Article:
Photo caption: Dr. Randall Price starts unpacking books in the new Center for Judaic Studies located on the first floor of the DeMoss Learning Center. The books will be part of the Center’s new 20,000-volume Library for Jewish Studies.
Randall Price has spent more than two decades of his life unearthing remnants from Biblical times at archaeological digs in Israel, Greece, Jordan and Rome.
After working at the site where the Dead Sea Scrolls were discovered in the past six years and even directing some of his own excavations, Price decided to trade the dirt and sand for a different type of full-time job.
He began teaching classes at LU last year, offering a course on Middle East conflict in terms of Biblical history and prophesies, as well as education in Biblical Archaeology.
Now he’s stepping into the role of Executive Director of Liberty University’s new Center for Judaic Studies — an office in the DeMoss Learning Center so new that it’s momentarily identified by a yellow sticky note hanging on the front door.
In the next few weeks crews will be wrapping up construction on the Center for Judaic Studies, and in doing so, they will begin fulfilling a vision of the late Liberty University founder Dr. Jerry Falwell Sr.
“[Falwell Sr.] had certain emphasis in his own ministry, and one of them was that we just have to support the Jewish people and the state of Israel,” said Price. “The Jewish people were important to God and to His eternal program.”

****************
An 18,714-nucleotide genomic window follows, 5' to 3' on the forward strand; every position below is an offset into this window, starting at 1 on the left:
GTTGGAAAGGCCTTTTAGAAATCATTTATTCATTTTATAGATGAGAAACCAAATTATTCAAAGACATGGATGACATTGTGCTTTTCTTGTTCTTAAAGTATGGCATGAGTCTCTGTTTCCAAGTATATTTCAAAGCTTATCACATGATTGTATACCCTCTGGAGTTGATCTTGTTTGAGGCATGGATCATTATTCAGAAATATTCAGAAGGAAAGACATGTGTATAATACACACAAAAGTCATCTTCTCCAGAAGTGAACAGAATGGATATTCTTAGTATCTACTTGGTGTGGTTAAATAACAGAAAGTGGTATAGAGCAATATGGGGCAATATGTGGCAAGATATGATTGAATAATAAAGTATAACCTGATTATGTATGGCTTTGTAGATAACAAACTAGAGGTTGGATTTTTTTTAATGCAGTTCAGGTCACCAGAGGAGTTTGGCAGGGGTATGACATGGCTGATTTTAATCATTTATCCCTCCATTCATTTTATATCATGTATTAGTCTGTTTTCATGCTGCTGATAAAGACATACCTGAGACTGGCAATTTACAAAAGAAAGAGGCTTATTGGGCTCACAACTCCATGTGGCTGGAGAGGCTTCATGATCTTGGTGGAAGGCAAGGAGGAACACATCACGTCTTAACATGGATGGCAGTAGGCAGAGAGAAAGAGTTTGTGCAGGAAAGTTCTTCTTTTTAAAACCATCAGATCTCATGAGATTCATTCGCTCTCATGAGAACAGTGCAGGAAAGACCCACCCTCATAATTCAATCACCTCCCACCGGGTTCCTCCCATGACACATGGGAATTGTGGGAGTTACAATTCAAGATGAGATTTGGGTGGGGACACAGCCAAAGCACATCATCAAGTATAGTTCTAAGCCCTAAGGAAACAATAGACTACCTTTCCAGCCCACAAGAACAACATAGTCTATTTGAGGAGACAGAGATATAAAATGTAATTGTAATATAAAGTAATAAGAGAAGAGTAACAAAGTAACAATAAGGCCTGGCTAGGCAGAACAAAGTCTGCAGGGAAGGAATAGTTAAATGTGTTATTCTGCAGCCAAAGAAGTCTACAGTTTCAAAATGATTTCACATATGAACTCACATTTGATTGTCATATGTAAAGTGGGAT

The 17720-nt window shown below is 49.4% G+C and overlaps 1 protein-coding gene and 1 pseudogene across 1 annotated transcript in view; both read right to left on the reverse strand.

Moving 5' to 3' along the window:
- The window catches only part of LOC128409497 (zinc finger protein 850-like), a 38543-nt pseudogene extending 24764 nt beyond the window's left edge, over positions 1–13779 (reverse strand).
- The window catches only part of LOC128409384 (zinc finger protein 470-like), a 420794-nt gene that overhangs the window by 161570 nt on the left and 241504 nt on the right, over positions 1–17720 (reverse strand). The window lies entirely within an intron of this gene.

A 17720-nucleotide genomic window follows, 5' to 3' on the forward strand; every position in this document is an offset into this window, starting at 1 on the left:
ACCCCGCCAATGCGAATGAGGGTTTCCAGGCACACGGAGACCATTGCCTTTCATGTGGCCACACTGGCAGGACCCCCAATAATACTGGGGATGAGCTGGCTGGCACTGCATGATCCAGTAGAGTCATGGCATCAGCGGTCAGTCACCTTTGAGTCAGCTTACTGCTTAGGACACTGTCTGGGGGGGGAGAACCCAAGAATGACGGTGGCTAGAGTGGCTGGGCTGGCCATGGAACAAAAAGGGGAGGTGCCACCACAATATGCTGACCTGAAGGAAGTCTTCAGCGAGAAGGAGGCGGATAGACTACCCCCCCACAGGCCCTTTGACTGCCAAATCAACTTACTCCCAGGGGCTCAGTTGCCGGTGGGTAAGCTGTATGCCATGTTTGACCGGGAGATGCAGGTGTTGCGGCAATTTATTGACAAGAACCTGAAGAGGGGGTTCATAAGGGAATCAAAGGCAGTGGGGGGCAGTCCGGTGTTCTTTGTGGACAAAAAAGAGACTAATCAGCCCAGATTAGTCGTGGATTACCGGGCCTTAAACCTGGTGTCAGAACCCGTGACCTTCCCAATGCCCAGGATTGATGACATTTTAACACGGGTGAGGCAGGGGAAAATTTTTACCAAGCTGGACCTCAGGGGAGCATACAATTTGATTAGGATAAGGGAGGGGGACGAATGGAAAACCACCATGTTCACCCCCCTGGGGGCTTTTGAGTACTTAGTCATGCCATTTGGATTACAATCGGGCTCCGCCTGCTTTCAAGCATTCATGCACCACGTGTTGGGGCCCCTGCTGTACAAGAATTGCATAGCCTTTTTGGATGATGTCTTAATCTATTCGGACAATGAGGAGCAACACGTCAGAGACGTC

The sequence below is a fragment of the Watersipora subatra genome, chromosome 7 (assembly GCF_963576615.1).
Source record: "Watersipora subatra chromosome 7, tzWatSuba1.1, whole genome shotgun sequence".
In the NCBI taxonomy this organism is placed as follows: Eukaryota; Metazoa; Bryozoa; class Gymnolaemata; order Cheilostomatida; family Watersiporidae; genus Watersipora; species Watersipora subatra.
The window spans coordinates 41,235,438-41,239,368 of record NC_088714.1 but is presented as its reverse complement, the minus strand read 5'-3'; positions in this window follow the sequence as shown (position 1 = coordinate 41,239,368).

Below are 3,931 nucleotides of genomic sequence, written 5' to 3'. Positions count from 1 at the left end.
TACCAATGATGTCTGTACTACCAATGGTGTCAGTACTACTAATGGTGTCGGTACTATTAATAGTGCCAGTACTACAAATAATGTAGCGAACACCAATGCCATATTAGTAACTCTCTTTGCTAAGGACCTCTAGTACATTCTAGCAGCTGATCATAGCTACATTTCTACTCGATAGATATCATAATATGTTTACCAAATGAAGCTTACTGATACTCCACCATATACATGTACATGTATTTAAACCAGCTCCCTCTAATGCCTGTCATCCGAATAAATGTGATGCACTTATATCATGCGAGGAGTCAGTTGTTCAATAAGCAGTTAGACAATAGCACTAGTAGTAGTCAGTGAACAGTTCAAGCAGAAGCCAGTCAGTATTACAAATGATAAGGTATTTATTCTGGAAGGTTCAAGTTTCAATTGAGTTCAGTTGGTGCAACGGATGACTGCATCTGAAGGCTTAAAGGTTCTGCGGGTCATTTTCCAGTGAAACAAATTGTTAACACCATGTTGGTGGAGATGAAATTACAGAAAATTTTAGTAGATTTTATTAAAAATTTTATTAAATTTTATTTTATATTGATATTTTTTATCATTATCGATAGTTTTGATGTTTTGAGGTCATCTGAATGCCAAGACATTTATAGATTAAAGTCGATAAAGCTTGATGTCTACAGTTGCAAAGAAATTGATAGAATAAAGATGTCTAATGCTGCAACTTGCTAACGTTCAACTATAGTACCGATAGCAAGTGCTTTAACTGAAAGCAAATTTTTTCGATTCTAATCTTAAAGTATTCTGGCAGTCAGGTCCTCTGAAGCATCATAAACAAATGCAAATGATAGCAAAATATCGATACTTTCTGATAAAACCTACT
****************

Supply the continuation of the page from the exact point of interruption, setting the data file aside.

In order for Christians to support Israel effectively, Price said, they need to understand both Jewish history and importance of the modern state of Israel in Biblical prophecy that God will fulfill.
“If we’re not supporting Israel, then we’re not … understanding [God’s] program as it unfolds in history. And in fact we’re probably on the wrong side of history because we’re not with God in the thing that matters most to Him,” Price said.
In Gen. 12:3 God promised that He would bless those who bless Israel and curse those who curse the Chosen People.
The Center for Judaic Studies will launch with three LU professors — Price, Dr. Thomas Ice and Dr. Ed Hindson — and it will also include a 20,000-volume Library for Jewish Studies. Among the library’s numerous rare texts will be a 300-year-old, handwritten Torah scroll that came through Israel, valued at $85,000, and a 12th century handwritten illuminated manuscript from the New Testament.
The Center’s first class, a study-abroad trip to the site of the Dead Sea Scrolls in the Judean Desert, is scheduled for Dec. 5-23. Field Archaeology (BIBL 472) invites students to roll up their sleeves and help excavate some Biblical history.
For a while, the Center’s classes will fall under the categories of Bible, Religion and Government — but in the long term, the Center plans to become a separate School of Judaic Studies. Major funding for an endowed chair is needed before that can happen.
Additionally, Price would like to see a Liberty Biblical Museum in conjunction with the Center for Judaic studies in the future. He could provide several thousand antiquities from his own collection for the display.
In the meantime, the Center hopes to showcase a few select items — such as a sword in the style that Joshua would have used at the time of Jericho, dating back to 1500s B.C. — behind a window at the Center’s entrance.
The Center for Judaic Studies is accessed through a side entrance of the DeMoss Learning Center off Liberty Lane.
Dr. Price is currently out of the country on an expedition in search of Noah’s Ark. He is scheduled to make the ascent of Mount Ararat on Saturday and return to LU on Sept. 25. For more information about the Center for Judaic Studies, email Price at email@example.com after he returns.